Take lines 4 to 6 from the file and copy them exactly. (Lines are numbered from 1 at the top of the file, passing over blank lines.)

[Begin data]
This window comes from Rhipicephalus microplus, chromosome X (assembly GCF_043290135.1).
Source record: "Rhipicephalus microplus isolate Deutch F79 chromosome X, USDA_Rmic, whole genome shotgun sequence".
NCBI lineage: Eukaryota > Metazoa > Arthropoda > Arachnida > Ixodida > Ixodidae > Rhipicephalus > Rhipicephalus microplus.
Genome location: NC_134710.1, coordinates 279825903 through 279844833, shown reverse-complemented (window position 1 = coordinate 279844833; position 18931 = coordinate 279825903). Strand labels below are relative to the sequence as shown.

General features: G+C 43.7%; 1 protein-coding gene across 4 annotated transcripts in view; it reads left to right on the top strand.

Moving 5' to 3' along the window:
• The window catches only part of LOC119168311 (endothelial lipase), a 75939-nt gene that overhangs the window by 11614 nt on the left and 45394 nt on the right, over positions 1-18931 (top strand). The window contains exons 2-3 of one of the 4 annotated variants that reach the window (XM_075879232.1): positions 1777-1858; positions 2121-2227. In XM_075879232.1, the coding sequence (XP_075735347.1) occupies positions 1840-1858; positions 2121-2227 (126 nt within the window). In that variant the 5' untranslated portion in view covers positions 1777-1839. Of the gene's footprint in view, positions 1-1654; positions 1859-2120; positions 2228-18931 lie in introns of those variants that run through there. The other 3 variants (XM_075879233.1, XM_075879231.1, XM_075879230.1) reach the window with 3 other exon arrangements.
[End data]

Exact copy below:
Genome location: NC_134710.1, coordinates 279825903 through 279844833, shown reverse-complemented (window position 1 = coordinate 279844833; position 18931 = coordinate 279825903). Strand labels below are relative to the sequence as shown.

General features: G+C 43.7%; 1 protein-coding gene across 4 annotated transcripts in view; it reads left to right on the top strand.

Moving 5' to 3' along the window: